SharePoint Search and Metadata

An Introduction to Search and Metadata in SharePoint

October 30, 2018 by

One of the key uses of SharePoint is information sharing and collaboration. Whether you wish to build a knowledge base or simply justifying the ‘share’ in SharePoint, this blog post will walk you through a core aspect of these capabilities –  search and metadata.


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How to Search For Files in SharePoint

When it comes to search, you are provided with two methods of doing this: using the site search box or the document library search box.

Method 1: Site search box

Each site has this search box in the top right-hand corner, which allows you to source content according to what you have searched just like any search bar you have used before.

  • Click into the Search Box in the top right-hand corner of your SharePoint Site
  • Type the text/keyword you are looking for
  • Hit Enter



  • Works out of the box
  • Searches for the keyword typed in in a file name, metadata, and text inside of the files (Only MS Office and readable PDF files).



  • Results are found in a site + subsites that are located under the site where you typed in the search text. That means that sometimes, depending on keyword typed in, might return too many irrelevant results, as the scope is usually the whole site collection (unless the search has been specifically configured by your SharePoint Administrators).
  • Searches for all types of content, not just documents. The search results will display any content (events, folders, contacts, tasks entire sites and libraries) that match whatever keyword/term you typed in. So unless the search has been specifically configured by your SharePoint Administrators – the search results might be a bit overwhelming for end users.
  • May not return all the relevant results. On the other side of this issue, SharePoint makes an assumption about some of the files and might think they are duplicates of one another – so they will be excluded from the search results entirely.


Method 2: Document Library Search Box (The more effective method)

Every Document Library since SharePoint 2013 has a search box located just above the documents themselves. The beauty of this search box is that it allows you to search for documents just within the specific document library.

How to search files in SharePoint using Library Search Box

  • Navigate to the root of the Document Library
  • You will notice a search window present in the header portion of the document library (to the right of where all the views are
  • Type the text/keyword you are looking for
  • Hit Enter
  • Search box library.



  • Works out of the box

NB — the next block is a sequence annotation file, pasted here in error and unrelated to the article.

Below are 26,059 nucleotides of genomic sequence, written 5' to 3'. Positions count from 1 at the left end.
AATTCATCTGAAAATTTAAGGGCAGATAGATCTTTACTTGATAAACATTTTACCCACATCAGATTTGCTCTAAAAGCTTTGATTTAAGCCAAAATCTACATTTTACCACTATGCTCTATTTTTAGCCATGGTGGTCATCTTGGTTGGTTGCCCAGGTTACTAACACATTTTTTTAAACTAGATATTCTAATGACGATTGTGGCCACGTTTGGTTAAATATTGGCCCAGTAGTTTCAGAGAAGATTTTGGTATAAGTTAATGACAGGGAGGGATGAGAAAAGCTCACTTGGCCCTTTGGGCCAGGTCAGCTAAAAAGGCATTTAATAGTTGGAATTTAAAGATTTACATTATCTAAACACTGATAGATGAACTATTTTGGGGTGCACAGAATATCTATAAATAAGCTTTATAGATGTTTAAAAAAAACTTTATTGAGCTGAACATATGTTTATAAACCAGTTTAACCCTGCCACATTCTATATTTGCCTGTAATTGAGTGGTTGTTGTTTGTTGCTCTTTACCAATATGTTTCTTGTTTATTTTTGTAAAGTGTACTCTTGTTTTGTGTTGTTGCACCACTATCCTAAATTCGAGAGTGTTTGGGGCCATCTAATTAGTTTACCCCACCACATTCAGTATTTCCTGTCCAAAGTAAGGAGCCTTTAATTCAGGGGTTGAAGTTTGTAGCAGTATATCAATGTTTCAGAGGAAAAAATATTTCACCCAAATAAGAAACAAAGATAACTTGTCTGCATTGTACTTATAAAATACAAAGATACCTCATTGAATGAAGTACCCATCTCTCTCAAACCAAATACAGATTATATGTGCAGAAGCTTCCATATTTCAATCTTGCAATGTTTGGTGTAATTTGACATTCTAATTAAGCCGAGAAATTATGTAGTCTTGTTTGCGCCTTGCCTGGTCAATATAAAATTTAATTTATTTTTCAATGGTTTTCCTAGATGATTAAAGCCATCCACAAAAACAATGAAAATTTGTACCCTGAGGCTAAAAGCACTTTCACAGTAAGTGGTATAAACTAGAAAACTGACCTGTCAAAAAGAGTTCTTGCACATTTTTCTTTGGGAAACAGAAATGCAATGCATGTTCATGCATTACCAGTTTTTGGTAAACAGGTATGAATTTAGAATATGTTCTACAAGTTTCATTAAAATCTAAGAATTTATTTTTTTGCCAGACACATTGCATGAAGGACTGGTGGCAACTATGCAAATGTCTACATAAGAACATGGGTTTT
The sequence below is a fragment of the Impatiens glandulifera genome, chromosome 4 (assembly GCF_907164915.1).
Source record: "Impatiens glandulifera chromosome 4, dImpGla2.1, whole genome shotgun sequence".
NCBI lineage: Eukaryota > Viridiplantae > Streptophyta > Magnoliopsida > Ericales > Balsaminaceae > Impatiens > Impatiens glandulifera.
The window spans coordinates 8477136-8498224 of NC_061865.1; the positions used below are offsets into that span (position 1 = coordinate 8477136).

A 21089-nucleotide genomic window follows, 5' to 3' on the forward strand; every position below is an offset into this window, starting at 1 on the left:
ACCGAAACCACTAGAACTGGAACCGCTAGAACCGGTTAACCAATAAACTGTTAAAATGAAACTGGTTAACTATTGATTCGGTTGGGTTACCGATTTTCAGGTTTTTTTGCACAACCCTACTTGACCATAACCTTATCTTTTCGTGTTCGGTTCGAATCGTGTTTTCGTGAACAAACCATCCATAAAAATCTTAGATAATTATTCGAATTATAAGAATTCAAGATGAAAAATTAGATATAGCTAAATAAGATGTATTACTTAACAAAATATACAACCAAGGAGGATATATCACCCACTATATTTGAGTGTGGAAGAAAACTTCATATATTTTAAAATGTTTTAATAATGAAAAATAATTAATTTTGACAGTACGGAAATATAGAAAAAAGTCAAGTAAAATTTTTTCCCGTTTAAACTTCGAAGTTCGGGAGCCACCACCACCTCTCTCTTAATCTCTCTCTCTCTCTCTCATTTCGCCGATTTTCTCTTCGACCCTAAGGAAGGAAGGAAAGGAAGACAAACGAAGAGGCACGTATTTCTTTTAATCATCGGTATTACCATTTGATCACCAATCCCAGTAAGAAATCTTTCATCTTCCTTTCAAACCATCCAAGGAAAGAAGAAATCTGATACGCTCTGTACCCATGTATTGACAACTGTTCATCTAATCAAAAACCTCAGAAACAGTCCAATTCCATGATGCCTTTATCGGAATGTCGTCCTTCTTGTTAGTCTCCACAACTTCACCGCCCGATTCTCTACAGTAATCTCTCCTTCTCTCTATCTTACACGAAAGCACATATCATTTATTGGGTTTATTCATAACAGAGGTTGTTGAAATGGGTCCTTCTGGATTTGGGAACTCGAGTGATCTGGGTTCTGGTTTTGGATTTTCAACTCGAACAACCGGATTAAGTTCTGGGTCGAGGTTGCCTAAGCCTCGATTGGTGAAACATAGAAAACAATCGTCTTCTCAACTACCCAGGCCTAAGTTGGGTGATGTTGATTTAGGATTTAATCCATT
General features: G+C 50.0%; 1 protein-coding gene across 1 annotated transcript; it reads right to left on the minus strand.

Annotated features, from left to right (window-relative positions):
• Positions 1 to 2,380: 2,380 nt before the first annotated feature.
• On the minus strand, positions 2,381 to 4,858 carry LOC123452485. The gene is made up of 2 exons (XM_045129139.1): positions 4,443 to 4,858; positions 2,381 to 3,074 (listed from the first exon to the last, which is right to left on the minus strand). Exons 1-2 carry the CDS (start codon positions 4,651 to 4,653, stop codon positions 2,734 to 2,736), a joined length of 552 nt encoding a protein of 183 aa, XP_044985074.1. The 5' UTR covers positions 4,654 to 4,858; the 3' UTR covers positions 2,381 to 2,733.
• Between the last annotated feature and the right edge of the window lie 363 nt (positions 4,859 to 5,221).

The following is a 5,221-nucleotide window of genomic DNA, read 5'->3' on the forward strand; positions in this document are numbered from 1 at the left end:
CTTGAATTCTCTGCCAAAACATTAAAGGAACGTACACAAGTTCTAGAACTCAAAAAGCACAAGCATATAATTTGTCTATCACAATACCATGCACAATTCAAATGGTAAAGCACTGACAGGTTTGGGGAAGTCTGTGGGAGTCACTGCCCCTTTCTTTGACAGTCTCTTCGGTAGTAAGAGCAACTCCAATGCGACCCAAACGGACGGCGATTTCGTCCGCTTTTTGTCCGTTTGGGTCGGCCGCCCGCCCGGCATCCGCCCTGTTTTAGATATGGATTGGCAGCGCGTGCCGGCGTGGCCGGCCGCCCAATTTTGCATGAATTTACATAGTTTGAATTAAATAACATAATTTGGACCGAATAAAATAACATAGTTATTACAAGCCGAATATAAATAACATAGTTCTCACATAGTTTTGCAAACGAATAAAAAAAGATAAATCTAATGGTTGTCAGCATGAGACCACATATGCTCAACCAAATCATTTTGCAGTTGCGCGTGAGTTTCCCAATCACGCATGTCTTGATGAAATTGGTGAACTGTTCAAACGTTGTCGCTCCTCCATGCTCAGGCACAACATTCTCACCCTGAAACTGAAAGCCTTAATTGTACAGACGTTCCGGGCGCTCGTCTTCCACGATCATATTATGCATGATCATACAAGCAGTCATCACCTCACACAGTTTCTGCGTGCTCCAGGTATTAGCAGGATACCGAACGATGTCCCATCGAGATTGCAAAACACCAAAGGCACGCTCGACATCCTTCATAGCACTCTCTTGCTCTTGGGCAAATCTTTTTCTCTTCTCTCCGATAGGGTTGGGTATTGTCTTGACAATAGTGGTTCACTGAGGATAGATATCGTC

• Just like the “global” search in Option 1, the document library search box sources content based on file name, metadata, and text inside the files themselves
  • More precise search results. Since you are searching within a specific document library, you will only get results that are documents and not other possibly less useful files located on your site.



  • If you have documents located in multiple libraries/sites, this option won’t help much. You will need to search separately in those document libraries or rely on Global search listed in Option 1.


What is SharePoint Metadata?

Metadata is data that describes additional information about an item. In SharePoint, the likely scenario would be found in the form of date created or the author of an item or document.

How to Create Metadata in SharePoint?

The easiest way to create drop-down choice metadata is to:

  1. Go to the list or library where you want to add metadata. For the purpose of this example, we will utilize a document library
  2. Go to Library Tab
  3. Click on Library Settings
  4. Click on Create Column
  5. In the Column, name field, type in the name for your Column (i.e. Department). Under the type of column, select Choice radio button. Once you do this, the page will refresh and allow you to customize our column further.
  6. Scroll down. In the middle of the screen, go ahead and type in your drop-down choices, one-by-one (1 choice at each row, do not use commas or anything else to separate them). It might also be a good idea to make the column mandatory (this way the user will be prompted to enter metadata when uploading a document and will not be able to leave the document untagged).
  7. Scroll down. You can default to a certain value of metadata when you upload a document, but you can leave it blank for simplicity. Click OK
  8. Upload a document now to the library. You will be prompted to enter metadata (tag documents). Remember to click Check-in, once you tag the document.



Darragh Broderick
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